Nevertheless, the next step was for me to play the “mixed-race” card. Given, I certainly am from a mixed-race background. But I needed it to hold more substance. I twisted, plaited and waved the hell out of my hair so that my appearance became less apparent. Dare anyone ask me where my parents are from. “I’m mixed-race.” There…ask no more. The more I delved into this new found scribbled identity, the more I could deny my Indian heritage. I surrounded myself with everything that highlighted more of the African facet of Mauritius. I wanted to carry myself as more the person that represents African migration, and certainly not Indian migration.
My parents were in despair. My relatives no longer related to me. Or rather, I refused to relate to my relatives. I distanced and created separation as much as I could to avoid my identity being “spoilt.” Soodesh sometimes became Ryan. I liked that name. For me, back then, it had a “mixed-race”ring about it.
I carried this identity crisis for 12 years. It’s probably the reason why I was never sure of myself, had issues with dealing with personal, social and employment conflict and challenges. It was the reason why many bad choices in life were made. It was probably even the reason why cocaine was a source of comfort for me. A temporary armour. Enabling me to forget who I am. Convince myself I am what I have become by means of reinvention. Forget Mauritius. Forget Tamil Nadu. Forget heritage. Forget ME.
Readjusting my thinking, identity, bloodline and being was a whole process after turning 30. It was, sorry is, a journey which I don’t think seems to be ending. Returning back to my core religion, understand it more, engaging in cultural practises and re-teaching myself the Tamil language, mantras and slokam's of course has re-opened many mystic discoveries which I would never have understood during my cracked years. However the journey does not involve only me. It involves my 4 children. It involves teaching my children whilst continuing to teach myself. It involves ensuring my children are not exposed to the risks of questioning their identity. It involves reinforcing that they are Tamil first and foremost, before their British and Mauritian heritage. It is a lone journey, as their mother is part of the younger new-wave Tamil Mauritian generation where reinforcing Tamil identity does not hold importance. My journey feels otherwise.
In my journey to reconnect with my heir is paramount, but I continue to face prejudice. From family. From relatives. From friends. Therefore from Mauritians. The kind of prejudice that makes me feel I am not qualified to identify myself as Tamilian. Could it be my previous grapple with identity which makes it difficult for them to accept I am comfortable with who I am now? Or maybe that my mother was white? Whatever it is, the discontentment with feeling I am not accepted exists. At a recent Mauritian gathering, a recent comment was directed at me, comparing me to “low-caste Tamil”. My fair complexion apparently sent "Tamil signals" that I am the son of a slave. Or rather, a product of slave rape. There. Impure. Unaccepted. “I” don’t belong to “THEM”. Mauritius. Denied. Me.
Going to the கோவில் can be more humiliating. In Mauritius, we, as Tamils, are always taught to greet one another by saying “வணக்கம்”. I always, by default, do this. I have also taught my children to do the same. On many occasions I have greeted the head priest, at the London Sri Murugan Temple with a வணக்கம் only to be replied to with a blunt “Hello”. Whenever this happens, I feel a stab of stupidity pierce through my neck which silences me from saying anything else in Tamil. I would say “புத்தாண்டு வாழ்த்துகள்” on New Year’s Day. “குருக்கள்” will reply “oh Happy New Year”. Damn. He is almost trying to put a stop to slave child speaking “his” sacred language!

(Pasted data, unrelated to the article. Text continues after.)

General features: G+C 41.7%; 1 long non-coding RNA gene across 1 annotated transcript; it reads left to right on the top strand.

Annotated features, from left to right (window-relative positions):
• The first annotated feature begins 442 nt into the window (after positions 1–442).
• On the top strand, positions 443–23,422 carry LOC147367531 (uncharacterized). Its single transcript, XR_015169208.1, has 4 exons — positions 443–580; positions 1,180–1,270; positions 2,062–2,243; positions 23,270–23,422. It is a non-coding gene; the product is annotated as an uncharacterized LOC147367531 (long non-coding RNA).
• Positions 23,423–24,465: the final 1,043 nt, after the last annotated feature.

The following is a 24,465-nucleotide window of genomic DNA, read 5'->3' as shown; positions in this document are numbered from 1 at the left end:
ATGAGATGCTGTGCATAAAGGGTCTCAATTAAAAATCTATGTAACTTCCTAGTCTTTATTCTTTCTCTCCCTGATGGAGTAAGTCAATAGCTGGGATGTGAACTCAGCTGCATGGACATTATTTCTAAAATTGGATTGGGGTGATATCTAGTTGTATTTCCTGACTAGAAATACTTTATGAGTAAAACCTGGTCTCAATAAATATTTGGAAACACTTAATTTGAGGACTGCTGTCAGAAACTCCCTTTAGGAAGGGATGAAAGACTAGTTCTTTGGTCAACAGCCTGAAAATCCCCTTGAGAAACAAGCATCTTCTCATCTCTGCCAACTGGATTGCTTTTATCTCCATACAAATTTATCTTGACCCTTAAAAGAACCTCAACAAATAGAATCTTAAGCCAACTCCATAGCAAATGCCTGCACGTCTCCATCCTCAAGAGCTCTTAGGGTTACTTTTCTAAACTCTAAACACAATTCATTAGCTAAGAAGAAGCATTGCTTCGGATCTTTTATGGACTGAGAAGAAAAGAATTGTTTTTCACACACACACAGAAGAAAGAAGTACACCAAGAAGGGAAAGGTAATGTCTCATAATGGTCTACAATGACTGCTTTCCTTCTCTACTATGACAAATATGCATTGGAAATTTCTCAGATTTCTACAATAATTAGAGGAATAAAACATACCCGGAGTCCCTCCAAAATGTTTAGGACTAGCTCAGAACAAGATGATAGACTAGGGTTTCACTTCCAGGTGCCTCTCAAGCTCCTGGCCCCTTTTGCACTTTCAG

It then hit me. Me being me. Having mixed parentage of Mauritian and Irish is always going to be an obstacle for any Tamil, Mauritian or not, to take me as one of their own. I have simply not grown up with enough of the Tamil-isms to find firm common ground through which I can identify and relate to Tamils. Wearing a வேட்டி is always going to look “weird” on me (yep I’ve been told that before), with relatives sniggering thinking I’m entering a life of priesthood. Immersing my aural senses with Kollywood music, is always going to make me appear as a try hard. Demonstrating my linguistic ability, is always going to position me as a target for being laughed at as I “sound funny”. Discussing Tamil history, will continue to make me a silent voice and ignored, as I am not being fun and I am boring an audience, who feel I am apparently trying to prove an identity which I did not always hold close to my heart. I have to add here, I wear my வேட்டி better than most Tamil men.
Back to THAT question. For the Tamil Mauritian who values our heritage to the extent where we live it in the past, the present and the future and striving to learn more, THAT question strips us away of something which we have invested so much time to effortlessly carve out our identity. It puts a question mark on our own foreheads that we are simply admiring something that does not belong to us. We are borrowing religion. Borrowing tradition. Borrowing culture. Borrowing the odd word from the language. Even imposing on learning a language that does not rightfully belong to us. A recent encounter at the கோவில் occurred when my son was introduced by one of his Tamil teachers to a friend. “He is not Tamil”. My jaw would normally drop to the ground in reaction to this. Instead it locked itself in place. I felt my irises whirling away into my cornea’s. Did I just hear right? So my children learn Tamil just for leisurely fun?